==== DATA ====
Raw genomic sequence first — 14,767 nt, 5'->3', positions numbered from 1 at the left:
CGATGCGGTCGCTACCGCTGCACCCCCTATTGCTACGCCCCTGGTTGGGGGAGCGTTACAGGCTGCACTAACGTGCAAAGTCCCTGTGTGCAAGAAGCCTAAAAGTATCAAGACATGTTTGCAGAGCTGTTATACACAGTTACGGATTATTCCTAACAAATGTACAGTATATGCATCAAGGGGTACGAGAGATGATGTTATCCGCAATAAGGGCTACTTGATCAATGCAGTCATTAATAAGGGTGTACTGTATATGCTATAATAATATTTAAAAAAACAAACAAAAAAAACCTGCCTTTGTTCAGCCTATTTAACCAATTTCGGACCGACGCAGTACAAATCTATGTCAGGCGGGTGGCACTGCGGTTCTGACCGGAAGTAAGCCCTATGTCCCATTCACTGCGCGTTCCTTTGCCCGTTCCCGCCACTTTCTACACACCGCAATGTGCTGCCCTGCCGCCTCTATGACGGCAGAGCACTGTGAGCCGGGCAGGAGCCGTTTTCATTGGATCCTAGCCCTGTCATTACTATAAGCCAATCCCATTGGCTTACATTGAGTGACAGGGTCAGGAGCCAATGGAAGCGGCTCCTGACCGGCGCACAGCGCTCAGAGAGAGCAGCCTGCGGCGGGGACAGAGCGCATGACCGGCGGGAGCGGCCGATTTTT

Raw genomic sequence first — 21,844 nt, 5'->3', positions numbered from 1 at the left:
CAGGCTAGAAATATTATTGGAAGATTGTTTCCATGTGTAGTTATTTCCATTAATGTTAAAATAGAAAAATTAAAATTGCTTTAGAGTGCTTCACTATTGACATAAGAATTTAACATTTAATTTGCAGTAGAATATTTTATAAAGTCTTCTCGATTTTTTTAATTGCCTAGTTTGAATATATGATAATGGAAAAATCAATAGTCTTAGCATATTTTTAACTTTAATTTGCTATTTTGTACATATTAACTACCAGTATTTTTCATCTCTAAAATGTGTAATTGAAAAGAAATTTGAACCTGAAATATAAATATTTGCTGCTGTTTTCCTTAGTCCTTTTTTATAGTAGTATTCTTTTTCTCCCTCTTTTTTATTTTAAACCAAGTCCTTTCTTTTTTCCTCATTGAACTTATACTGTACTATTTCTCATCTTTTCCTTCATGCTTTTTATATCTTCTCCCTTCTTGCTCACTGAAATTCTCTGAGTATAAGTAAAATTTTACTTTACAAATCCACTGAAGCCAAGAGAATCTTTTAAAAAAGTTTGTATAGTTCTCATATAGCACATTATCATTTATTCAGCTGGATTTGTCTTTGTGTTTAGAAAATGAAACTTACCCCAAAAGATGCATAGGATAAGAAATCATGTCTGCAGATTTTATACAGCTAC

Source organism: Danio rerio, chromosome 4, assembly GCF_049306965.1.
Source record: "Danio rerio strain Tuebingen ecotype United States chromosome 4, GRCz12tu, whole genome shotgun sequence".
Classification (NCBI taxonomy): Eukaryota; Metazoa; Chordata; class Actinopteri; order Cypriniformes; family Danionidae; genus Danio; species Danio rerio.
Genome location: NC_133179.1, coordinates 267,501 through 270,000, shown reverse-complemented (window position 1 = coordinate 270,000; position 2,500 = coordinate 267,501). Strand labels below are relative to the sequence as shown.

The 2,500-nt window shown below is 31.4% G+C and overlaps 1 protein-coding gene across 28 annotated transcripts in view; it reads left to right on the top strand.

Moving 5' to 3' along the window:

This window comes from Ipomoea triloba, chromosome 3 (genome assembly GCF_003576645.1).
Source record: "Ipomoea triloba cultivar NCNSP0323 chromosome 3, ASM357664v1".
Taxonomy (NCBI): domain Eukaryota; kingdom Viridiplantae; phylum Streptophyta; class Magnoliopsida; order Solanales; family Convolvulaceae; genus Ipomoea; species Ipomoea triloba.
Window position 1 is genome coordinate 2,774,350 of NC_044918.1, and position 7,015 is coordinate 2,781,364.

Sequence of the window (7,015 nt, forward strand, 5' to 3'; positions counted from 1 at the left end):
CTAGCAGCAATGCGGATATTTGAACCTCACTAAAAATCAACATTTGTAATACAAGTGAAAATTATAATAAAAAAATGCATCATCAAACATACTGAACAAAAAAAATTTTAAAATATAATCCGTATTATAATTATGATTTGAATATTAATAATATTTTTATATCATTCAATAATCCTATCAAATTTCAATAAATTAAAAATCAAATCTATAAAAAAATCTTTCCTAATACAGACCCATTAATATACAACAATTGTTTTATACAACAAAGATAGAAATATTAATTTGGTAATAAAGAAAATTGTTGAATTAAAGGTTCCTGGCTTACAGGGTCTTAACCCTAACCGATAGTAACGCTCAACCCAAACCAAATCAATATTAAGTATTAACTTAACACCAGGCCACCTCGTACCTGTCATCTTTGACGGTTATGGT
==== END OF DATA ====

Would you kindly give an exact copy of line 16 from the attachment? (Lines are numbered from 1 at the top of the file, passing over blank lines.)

CTAGCAGCAATGCGGATATTTGAACCTCACTAAAAATCAACATTTGTAATACAAGTGAAAATTATAATAAAAAAATGCATCATCAAACATACTGAACAAAAAAAATTTTAAAATATAATCCGTATTATAATTATGATTTGAATATTAATAATATTTTTATATCATTCAATAATCCTATCAAATTTCAATAAATTAAAAATCAAATCTATAAAAAAATCTTTCCTAATACAGACCCATTAATATACAACAATTGTTTTATACAACAAAGATAGAAATATTAATTTGGTAATAAAGAAAATTGTTGAATTAAAGGTTCCTGGCTTACAGGGTCTTAACCCTAACCGATAGTAACGCTCAACCCAAACCAAATCAATATTAAGTATTAACTTAACACCAGGCCACCTCGTACCTGTCATCTTTGACGGTTATGGT